Monte Cassino

The Hardest Fought Battle of World War II

By Matthew Parker
(Anchor, Paperback, 9781400033751, 448pp.)

Publication Date: May 10, 2005

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Description

Monte Cassino is the true story of one of the bitterest and bloodiest of the Allied struggles against the Nazi army. Long neglected by historians, the horrific conflict saw over 350,000 casualties, while the worst winter in Italian memory and official incompetence and backbiting only worsened the carnage and turmoil. Combining groundbreaking research in military archives with interviews with four hundred survivors from both sides, as well as soldier diaries and letters, Monte Cassino is both profoundly evocative and historically definitive. Clearly and precisely, Matthew Parker brilliantly reconstructs Europe’s largest land battle–which saw the destruction of the ancient monastery of Monte Cassino–and dramatically conveys the heroism and misery of the human face of war.




About the Author

Matthew Parker is the author of The Battle of Britain. He is a writer and editor specializing in modern history, and lives in London, England.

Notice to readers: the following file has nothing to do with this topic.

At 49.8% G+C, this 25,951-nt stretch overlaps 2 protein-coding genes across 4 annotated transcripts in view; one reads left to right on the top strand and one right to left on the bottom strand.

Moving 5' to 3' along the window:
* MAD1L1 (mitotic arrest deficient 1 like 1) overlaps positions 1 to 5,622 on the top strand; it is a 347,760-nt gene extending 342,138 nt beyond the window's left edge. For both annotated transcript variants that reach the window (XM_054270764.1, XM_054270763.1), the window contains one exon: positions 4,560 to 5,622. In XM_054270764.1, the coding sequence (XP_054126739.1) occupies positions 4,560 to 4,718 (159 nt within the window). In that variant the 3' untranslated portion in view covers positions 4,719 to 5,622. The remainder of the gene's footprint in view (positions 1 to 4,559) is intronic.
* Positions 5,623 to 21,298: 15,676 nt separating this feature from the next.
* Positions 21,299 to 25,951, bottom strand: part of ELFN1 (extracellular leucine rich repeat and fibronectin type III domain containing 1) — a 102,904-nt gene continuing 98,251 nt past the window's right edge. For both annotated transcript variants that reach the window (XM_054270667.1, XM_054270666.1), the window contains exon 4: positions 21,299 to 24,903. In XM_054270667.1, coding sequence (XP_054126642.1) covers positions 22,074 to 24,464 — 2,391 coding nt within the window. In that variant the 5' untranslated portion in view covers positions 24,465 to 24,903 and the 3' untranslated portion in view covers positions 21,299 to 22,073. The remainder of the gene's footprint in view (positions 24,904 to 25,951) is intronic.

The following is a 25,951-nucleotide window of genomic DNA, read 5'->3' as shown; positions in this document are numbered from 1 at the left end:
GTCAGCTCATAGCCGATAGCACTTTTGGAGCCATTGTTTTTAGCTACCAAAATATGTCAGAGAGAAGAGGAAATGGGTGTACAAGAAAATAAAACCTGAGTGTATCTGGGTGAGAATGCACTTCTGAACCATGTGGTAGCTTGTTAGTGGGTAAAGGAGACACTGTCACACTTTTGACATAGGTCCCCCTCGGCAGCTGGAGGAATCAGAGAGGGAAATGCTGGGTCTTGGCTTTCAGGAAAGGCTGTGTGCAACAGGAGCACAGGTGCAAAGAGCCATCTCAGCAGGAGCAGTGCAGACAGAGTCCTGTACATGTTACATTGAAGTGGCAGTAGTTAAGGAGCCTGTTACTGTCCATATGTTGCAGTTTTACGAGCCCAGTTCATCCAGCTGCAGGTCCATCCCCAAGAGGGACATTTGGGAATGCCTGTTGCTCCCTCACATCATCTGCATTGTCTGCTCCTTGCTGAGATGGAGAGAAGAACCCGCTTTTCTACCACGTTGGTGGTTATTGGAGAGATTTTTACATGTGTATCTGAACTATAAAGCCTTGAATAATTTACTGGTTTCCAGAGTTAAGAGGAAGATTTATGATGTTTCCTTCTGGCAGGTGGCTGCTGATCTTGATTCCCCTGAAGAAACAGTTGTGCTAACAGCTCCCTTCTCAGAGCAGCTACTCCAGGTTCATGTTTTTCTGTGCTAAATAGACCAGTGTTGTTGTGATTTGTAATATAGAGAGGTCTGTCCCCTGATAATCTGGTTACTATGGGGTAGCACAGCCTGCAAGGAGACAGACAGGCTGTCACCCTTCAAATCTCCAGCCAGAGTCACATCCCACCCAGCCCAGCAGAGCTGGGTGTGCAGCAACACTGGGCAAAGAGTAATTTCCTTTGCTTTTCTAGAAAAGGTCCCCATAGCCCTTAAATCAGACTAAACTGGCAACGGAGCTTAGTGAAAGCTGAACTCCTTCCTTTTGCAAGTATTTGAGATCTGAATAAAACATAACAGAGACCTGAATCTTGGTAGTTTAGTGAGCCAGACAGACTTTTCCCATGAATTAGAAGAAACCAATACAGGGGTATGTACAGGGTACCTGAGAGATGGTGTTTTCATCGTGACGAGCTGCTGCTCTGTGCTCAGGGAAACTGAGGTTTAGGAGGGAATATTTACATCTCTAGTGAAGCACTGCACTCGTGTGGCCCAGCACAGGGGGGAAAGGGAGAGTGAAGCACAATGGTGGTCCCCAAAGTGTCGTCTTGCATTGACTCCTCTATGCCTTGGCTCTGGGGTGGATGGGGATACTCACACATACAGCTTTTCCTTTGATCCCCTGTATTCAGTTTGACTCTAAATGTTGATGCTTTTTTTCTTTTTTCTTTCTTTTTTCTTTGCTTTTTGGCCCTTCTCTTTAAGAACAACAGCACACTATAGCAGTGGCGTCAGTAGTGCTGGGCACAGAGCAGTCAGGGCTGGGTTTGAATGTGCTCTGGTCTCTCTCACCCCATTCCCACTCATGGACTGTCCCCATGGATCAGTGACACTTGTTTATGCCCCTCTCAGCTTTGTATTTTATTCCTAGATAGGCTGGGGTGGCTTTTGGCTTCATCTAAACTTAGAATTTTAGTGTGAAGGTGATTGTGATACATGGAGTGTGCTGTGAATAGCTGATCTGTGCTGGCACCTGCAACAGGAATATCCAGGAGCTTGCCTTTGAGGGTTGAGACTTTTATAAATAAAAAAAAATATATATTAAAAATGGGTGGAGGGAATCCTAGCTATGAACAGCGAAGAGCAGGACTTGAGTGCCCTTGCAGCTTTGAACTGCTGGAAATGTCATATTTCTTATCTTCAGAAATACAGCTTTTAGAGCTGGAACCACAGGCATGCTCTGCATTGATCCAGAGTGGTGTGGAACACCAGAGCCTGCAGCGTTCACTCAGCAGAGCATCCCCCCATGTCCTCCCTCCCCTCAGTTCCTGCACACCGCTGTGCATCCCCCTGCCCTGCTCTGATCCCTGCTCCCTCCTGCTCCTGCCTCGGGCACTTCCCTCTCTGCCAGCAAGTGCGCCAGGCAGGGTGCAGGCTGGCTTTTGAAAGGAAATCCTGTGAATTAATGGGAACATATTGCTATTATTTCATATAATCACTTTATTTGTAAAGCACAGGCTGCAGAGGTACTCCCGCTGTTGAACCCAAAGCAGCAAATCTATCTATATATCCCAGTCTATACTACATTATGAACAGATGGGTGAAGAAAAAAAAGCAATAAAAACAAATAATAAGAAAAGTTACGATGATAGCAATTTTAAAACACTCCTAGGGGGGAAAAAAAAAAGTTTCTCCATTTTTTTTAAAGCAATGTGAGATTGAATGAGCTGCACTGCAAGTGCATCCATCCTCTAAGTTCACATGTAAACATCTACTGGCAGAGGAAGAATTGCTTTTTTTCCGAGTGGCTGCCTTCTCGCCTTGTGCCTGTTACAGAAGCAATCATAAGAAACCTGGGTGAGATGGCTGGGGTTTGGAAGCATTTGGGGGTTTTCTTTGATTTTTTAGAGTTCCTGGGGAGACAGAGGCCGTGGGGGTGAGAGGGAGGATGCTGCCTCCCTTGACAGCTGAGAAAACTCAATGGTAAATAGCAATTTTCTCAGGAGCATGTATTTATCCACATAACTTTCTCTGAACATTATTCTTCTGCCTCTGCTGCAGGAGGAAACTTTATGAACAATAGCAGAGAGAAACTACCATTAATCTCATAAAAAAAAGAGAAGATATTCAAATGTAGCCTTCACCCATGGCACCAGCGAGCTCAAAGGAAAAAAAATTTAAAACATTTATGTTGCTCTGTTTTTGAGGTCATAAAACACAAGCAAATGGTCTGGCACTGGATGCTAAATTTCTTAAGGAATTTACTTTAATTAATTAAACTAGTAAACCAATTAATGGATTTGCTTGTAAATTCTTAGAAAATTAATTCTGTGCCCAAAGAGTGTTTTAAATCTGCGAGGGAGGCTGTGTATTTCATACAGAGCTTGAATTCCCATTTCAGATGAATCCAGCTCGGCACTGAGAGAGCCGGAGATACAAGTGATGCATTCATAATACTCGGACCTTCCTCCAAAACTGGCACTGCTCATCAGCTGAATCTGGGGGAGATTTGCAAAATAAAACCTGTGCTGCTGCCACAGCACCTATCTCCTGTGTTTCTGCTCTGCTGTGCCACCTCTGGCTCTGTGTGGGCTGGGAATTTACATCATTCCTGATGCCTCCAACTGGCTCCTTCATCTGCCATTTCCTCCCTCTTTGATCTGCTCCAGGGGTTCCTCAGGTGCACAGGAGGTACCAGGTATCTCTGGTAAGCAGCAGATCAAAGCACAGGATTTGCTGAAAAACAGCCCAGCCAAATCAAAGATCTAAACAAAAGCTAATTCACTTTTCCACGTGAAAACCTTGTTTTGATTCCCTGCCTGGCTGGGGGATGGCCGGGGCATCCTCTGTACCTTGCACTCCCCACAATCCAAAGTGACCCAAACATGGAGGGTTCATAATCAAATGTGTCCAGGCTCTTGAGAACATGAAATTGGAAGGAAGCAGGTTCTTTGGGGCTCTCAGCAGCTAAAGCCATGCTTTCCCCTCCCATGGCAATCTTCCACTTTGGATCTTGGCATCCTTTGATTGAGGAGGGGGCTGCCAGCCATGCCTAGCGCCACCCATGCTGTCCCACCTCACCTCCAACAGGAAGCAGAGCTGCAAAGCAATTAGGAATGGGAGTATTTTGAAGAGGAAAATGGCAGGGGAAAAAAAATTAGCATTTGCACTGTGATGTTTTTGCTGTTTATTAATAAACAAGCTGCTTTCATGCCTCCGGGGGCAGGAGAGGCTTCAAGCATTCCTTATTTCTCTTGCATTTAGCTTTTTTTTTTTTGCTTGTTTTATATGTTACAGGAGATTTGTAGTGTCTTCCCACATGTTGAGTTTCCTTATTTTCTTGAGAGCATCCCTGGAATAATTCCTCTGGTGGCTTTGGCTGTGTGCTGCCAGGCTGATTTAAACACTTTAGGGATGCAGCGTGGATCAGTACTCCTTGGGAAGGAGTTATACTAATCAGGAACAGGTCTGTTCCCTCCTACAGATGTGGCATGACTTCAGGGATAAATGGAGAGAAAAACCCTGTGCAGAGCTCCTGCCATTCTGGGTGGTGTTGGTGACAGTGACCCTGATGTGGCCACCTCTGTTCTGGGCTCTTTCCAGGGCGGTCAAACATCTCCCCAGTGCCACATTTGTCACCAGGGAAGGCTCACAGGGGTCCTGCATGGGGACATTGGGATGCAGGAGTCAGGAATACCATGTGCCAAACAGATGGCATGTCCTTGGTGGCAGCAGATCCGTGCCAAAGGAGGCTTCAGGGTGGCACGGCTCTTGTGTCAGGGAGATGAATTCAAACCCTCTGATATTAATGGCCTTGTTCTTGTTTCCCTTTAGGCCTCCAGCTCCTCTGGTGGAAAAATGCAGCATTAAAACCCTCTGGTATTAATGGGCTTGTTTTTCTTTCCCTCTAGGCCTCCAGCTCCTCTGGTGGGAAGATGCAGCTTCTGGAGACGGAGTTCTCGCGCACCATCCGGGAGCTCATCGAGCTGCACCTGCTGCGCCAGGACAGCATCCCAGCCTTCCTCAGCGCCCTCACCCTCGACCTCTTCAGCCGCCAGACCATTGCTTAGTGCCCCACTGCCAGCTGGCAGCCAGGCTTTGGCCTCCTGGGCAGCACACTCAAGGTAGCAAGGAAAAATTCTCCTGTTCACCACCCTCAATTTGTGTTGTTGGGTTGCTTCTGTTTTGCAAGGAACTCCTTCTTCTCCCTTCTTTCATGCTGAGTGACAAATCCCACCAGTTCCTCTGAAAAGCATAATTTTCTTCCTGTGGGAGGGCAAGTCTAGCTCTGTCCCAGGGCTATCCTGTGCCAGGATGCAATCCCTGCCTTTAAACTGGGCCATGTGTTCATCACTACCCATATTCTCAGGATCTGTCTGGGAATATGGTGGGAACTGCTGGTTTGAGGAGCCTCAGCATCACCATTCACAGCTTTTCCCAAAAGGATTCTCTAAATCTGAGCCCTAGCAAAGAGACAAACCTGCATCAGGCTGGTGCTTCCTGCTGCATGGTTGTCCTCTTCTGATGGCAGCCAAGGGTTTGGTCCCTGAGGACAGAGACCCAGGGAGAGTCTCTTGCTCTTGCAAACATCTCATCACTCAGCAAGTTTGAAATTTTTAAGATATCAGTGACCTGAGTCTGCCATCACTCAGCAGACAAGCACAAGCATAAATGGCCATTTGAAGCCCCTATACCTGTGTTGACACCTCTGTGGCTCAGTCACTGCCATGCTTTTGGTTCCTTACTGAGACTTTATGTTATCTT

Praise For Monte Cassino

“[An] exemplary, heartbreaking book.” –The Washington Post"Monte Cassino [was] perhaps the most interesting campaign of all. . . . [A] moving and well-researched book." --The Economist “Few people today realize that British and American soldiers fought in a battle that compares to Stalingrad for human suffering. Monte Cassino is a fitting tribute: an important and beautifully written book, told with real understanding and pathos.” –Daily Telegraph “One of the true epics of infantry war in World War II.... A gripping story of incompetence, courage, cowardice and almost every other human emotion that war can excite.” –Irish Independent“Deeply felt. . . . A fine book on a heartbreaking tragedy.” –Irish Times“An excellent account of the hardest fighting carried out by the Western allies.” –The Independent on Sunday“Good accounts have been written of the battle before, but none has managed to convey the sheer awfulness of fighting with quite the same success. . . . Parker has produced a deeply moving, richly detailed, and fast-paced account of the most infamous British battle of the Second World War.” –Sunday Telegraph“A careful reconstruction of the Allied campaign. . . . An accomplished study.” –Kirkus Reviews“Parker captures the heroism, horror, and sheer brutality of a battle that rivals Stalingrad for savagery. . . . An outstanding chronicle illustrating both valor and futility.” –Booklist “Parker captures the horrific nature of the combat. . . . An oustanding example of military history, Parkers’ study is of the same caliber as John Ellis’s masterpiece, Cassion: The Hollow Victory, and should be in every World War II collection.” –Library Journal

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